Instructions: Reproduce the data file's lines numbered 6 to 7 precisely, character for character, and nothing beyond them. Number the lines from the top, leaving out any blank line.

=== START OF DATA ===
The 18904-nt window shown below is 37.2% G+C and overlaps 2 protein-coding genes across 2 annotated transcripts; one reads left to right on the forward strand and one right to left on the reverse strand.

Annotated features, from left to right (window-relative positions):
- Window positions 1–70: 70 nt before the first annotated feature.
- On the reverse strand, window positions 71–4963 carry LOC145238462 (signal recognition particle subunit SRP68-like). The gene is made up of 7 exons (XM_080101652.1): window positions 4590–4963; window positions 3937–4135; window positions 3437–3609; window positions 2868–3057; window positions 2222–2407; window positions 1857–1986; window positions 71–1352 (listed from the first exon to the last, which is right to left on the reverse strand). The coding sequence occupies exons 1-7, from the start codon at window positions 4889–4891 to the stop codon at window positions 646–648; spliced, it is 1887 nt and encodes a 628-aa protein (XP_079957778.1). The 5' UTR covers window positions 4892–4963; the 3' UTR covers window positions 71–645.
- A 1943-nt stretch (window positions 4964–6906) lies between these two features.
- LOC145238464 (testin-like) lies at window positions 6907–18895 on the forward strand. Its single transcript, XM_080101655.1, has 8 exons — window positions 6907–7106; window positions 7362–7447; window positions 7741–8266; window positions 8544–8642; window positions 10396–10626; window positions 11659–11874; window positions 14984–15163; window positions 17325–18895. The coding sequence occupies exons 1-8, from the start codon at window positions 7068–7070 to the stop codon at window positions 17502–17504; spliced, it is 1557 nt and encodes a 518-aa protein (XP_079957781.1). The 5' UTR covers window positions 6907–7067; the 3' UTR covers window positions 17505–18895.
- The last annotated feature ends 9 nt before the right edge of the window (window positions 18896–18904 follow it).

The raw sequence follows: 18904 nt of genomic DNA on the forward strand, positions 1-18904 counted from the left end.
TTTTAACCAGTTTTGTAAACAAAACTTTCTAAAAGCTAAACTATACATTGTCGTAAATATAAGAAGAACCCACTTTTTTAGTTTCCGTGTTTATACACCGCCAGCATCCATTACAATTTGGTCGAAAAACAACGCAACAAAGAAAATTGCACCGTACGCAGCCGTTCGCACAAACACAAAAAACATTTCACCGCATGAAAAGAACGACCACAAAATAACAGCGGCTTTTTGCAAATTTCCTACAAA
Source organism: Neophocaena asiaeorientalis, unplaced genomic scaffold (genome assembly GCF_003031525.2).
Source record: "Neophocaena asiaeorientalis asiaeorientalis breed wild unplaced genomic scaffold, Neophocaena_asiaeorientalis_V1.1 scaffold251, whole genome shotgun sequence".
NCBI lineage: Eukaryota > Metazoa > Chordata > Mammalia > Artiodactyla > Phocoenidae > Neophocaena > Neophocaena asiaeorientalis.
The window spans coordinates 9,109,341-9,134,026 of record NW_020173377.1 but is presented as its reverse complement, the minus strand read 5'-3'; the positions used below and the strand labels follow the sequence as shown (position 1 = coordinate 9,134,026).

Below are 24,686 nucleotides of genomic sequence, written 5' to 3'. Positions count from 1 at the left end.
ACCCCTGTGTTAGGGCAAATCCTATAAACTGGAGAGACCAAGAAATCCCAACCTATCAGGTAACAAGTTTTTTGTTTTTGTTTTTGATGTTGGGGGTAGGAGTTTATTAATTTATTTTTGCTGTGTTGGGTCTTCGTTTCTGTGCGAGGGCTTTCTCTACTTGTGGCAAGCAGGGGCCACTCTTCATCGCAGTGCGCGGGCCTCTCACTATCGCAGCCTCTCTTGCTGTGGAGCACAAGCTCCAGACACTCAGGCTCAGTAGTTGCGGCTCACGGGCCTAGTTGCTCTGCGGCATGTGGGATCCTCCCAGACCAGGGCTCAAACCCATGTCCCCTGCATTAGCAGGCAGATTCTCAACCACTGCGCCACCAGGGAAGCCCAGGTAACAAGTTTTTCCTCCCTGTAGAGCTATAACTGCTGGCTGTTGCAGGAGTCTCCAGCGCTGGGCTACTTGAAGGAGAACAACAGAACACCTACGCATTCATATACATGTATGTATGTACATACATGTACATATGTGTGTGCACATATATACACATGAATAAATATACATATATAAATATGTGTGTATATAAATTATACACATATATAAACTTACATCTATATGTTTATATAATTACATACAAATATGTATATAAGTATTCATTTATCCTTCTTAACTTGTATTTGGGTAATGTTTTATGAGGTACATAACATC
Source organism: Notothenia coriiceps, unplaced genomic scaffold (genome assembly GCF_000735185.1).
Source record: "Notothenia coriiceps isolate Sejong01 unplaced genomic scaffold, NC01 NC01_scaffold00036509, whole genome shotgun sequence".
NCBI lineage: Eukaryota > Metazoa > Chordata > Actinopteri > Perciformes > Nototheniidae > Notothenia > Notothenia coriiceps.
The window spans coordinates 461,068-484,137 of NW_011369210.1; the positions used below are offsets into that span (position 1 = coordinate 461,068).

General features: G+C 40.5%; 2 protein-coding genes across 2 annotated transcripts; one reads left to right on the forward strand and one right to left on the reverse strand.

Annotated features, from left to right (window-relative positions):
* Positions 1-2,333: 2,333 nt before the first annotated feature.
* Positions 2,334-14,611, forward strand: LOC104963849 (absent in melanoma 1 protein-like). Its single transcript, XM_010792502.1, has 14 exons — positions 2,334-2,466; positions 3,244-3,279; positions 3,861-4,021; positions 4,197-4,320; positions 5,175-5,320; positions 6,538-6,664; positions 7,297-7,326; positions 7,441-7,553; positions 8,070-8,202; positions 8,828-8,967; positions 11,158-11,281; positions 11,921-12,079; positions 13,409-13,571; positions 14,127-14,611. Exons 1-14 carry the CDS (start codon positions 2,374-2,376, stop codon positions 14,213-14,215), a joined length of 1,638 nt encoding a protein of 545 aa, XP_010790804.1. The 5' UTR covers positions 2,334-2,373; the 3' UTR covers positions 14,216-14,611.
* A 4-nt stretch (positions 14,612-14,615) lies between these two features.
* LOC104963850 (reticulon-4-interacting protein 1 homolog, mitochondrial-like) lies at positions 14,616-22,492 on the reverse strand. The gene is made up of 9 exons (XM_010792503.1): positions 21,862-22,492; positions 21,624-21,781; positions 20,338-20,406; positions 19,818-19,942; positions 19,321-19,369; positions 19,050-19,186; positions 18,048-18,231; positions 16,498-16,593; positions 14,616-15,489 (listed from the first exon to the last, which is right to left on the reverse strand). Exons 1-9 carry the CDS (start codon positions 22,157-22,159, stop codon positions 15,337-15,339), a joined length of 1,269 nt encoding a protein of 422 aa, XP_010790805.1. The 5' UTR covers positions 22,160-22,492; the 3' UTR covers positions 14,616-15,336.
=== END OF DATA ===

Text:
- LOC145238464 (testin-like) lies at window positions 6907–18895 on the forward strand. Its single transcript, XM_080101655.1, has 8 exons — window positions 6907–7106; window positions 7362–7447; window positions 7741–8266; window positions 8544–8642; window positions 10396–10626; window positions 11659–11874; window positions 14984–15163; window positions 17325–18895. The coding sequence occupies exons 1-8, from the start codon at window positions 7068–7070 to the stop codon at window positions 17502–17504; spliced, it is 1557 nt and encodes a 518-aa protein (XP_079957781.1). The 5' UTR covers window positions 6907–7067; the 3' UTR covers window positions 17505–18895.
- The last annotated feature ends 9 nt before the right edge of the window (window positions 18896–18904 follow it).